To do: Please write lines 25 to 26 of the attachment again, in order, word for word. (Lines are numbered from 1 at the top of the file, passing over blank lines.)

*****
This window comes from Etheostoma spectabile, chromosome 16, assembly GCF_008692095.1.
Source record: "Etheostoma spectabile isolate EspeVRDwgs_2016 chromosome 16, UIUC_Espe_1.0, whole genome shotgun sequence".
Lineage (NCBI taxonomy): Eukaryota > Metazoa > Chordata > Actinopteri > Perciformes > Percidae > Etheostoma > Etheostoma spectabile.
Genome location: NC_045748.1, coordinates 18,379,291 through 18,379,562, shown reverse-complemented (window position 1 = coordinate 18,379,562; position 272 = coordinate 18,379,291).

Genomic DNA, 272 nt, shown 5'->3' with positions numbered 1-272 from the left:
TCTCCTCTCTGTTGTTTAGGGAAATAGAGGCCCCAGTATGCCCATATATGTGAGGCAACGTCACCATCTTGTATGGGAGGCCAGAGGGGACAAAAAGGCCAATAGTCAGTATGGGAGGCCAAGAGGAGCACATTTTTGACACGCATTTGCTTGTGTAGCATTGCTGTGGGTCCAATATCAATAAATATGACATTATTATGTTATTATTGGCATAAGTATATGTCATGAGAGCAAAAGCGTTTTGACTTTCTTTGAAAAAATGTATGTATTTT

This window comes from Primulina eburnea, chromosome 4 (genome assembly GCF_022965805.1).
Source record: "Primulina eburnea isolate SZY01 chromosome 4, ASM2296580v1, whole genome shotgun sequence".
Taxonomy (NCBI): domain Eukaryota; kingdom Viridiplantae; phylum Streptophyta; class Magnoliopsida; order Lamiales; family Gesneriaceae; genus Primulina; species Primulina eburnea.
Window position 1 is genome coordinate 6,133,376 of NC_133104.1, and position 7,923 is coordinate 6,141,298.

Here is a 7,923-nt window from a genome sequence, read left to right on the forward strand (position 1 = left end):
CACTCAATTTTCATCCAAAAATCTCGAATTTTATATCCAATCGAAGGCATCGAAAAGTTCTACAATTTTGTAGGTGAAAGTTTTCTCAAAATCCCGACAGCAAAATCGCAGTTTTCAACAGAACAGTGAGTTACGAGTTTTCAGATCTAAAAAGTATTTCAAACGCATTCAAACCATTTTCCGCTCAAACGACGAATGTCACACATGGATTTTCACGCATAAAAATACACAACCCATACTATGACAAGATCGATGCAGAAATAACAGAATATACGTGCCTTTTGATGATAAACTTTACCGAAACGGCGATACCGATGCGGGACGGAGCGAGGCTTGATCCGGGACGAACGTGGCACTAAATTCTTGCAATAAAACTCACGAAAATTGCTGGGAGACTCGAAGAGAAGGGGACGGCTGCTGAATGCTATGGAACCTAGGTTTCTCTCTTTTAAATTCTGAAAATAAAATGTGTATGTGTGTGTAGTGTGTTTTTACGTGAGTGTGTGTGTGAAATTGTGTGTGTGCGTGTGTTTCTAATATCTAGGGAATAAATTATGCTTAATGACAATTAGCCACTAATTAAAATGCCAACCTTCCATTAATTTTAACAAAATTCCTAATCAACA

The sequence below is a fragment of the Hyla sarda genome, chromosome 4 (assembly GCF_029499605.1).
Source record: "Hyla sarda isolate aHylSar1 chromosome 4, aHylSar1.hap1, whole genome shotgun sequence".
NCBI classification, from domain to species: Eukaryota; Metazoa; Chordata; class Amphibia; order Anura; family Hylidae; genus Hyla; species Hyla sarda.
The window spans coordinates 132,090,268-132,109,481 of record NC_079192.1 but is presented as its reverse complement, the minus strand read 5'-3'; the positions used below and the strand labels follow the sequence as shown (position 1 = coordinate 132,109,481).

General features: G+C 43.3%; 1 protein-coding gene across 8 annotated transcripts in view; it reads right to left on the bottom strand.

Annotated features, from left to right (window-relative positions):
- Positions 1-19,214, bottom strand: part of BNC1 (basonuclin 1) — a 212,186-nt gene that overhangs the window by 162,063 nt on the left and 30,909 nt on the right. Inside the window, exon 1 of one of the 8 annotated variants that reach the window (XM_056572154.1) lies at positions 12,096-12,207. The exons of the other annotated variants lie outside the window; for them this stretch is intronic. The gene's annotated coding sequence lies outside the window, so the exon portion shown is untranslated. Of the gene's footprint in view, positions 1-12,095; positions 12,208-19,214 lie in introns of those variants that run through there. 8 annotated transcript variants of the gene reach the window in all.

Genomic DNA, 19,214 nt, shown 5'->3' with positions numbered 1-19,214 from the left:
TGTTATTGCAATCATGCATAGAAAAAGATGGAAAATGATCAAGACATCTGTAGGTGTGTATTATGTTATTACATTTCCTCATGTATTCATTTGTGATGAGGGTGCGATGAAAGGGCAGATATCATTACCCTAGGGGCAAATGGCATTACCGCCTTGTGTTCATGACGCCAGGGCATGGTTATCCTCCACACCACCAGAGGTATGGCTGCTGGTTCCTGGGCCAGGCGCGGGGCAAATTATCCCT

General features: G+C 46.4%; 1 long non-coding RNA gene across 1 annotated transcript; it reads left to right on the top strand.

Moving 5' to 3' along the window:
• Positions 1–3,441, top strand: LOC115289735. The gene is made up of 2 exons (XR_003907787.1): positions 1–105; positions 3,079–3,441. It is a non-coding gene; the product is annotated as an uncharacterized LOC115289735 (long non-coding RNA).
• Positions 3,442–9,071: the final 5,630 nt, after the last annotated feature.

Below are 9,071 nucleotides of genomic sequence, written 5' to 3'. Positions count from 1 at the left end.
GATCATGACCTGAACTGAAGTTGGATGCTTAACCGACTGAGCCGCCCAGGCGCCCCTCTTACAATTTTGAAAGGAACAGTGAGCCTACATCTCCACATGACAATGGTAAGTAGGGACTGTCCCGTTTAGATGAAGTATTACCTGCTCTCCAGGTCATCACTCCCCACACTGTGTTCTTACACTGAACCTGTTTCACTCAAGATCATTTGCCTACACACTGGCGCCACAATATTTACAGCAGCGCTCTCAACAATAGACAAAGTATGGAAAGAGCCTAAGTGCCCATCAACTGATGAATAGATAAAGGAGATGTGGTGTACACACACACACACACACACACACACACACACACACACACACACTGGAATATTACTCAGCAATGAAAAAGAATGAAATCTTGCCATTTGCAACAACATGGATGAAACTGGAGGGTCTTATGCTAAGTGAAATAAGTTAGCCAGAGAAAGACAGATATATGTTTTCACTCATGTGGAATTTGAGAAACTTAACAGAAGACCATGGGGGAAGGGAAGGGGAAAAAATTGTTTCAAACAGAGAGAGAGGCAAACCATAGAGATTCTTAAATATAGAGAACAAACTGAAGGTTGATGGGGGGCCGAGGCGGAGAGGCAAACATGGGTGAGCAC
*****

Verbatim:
• Positions 3,442–9,071: the final 5,630 nt, after the last annotated feature.

Below are 9,071 nucleotides of genomic sequence, written 5' to 3'. Positions count from 1 at the left end.